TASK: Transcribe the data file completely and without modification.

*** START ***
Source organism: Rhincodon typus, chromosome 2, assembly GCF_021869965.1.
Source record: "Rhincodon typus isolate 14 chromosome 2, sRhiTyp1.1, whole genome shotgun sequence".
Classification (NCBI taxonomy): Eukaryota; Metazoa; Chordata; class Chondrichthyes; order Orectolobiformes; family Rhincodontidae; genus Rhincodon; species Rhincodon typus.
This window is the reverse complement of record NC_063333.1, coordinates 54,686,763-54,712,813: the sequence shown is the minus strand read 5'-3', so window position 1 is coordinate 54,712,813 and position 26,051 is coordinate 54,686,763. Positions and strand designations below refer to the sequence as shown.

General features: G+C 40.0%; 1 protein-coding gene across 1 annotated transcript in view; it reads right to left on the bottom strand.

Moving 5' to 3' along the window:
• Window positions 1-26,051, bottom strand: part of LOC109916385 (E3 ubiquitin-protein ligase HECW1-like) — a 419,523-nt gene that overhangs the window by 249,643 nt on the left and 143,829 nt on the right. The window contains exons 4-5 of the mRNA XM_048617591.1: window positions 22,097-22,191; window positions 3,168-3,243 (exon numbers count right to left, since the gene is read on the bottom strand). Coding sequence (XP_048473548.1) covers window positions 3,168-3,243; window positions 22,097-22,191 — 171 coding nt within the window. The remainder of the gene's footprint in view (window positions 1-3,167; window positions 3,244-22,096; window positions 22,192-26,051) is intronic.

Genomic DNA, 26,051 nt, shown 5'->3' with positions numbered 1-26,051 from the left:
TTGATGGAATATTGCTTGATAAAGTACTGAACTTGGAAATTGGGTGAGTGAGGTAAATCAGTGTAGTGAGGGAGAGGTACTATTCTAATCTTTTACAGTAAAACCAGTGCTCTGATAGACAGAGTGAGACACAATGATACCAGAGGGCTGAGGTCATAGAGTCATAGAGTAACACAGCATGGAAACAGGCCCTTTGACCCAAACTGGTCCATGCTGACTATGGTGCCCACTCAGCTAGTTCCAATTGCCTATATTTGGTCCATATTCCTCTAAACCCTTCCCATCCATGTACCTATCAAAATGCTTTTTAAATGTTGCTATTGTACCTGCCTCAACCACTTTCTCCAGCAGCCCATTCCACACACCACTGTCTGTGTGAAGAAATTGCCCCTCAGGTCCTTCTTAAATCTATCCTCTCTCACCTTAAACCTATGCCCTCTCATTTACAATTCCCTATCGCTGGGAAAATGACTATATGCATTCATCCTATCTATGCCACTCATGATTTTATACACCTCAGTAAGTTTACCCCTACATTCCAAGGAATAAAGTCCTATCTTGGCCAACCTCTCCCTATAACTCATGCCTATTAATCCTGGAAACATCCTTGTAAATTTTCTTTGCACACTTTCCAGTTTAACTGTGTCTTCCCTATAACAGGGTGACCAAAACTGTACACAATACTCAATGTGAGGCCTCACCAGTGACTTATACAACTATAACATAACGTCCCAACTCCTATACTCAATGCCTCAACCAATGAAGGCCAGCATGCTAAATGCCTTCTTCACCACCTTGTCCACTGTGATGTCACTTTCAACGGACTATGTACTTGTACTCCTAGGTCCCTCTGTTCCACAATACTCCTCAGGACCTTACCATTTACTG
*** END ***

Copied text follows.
Source organism: Rhincodon typus, chromosome 2, assembly GCF_021869965.1.
Source record: "Rhincodon typus isolate 14 chromosome 2, sRhiTyp1.1, whole genome shotgun sequence".
Classification (NCBI taxonomy): Eukaryota; Metazoa; Chordata; class Chondrichthyes; order Orectolobiformes; family Rhincodontidae; genus Rhincodon; species Rhincodon typus.
This window is the reverse complement of record NC_063333.1, coordinates 54,686,763-54,712,813: the sequence shown is the minus strand read 5'-3', so window position 1 is coordinate 54,712,813 and position 26,051 is coordinate 54,686,763. Positions and strand designations below refer to the sequence as shown.

General features: G+C 40.0%; 1 protein-coding gene across 1 annotated transcript in view; it reads right to left on the bottom strand.

Moving 5' to 3' along the window:
• Window positions 1-26,051, bottom strand: part of LOC109916385 (E3 ubiquitin-protein ligase HECW1-like) — a 419,523-nt gene that overhangs the window by 249,643 nt on the left and 143,829 nt on the right. The window contains exons 4-5 of the mRNA XM_048617591.1: window positions 22,097-22,191; window positions 3,168-3,243 (exon numbers count right to left, since the gene is read on the bottom strand). Coding sequence (XP_048473548.1) covers window positions 3,168-3,243; window positions 22,097-22,191 — 171 coding nt within the window. The remainder of the gene's footprint in view (window positions 1-3,167; window positions 3,244-22,096; window positions 22,192-26,051) is intronic.

Genomic DNA, 26,051 nt, shown 5'->3' with positions numbered 1-26,051 from the left:
TTGATGGAATATTGCTTGATAAAGTACTGAACTTGGAAATTGGGTGAGTGAGGTAAATCAGTGTAGTGAGGGAGAGGTACTATTCTAATCTTTTACAGTAAAACCAGTGCTCTGATAGACAGAGTGAGACACAATGATACCAGAGGGCTGAGGTCATAGAGTCATAGAGTAACACAGCATGGAAACAGGCCCTTTGACCCAAACTGGTCCATGCTGACTATGGTGCCCACTCAGCTAGTTCCAATTGCCTATATTTGGTCCATATTCCTCTAAACCCTTCCCATCCATGTACCTATCAAAATGCTTTTTAAATGTTGCTATTGTACCTGCCTCAACCACTTTCTCCAGCAGCCCATTCCACACACCACTGTCTGTGTGAAGAAATTGCCCCTCAGGTCCTTCTTAAATCTATCCTCTCTCACCTTAAACCTATGCCCTCTCATTTACAATTCCCTATCGCTGGGAAAATGACTATATGCATTCATCCTATCTATGCCACTCATGATTTTATACACCTCAGTAAGTTTACCCCTACATTCCAAGGAATAAAGTCCTATCTTGGCCAACCTCTCCCTATAACTCATGCCTATTAATCCTGGAAACATCCTTGTAAATTTTCTTTGCACACTTTCCAGTTTAACTGTGTCTTCCCTATAACAGGGTGACCAAAACTGTACACAATACTCAATGTGAGGCCTCACCAGTGACTTATACAACTATAACATAACGTCCCAACTCCTATACTCAATGCCTCAACCAATGAAGGCCAGCATGCTAAATGCCTTCTTCACCACCTTGTCCACTGTGATGTCACTTTCAACGGACTATGTACTTGTACTCCTAGGTCCCTCTGTTCCACAATACTCCTCAGGACCTTACCATTTACTG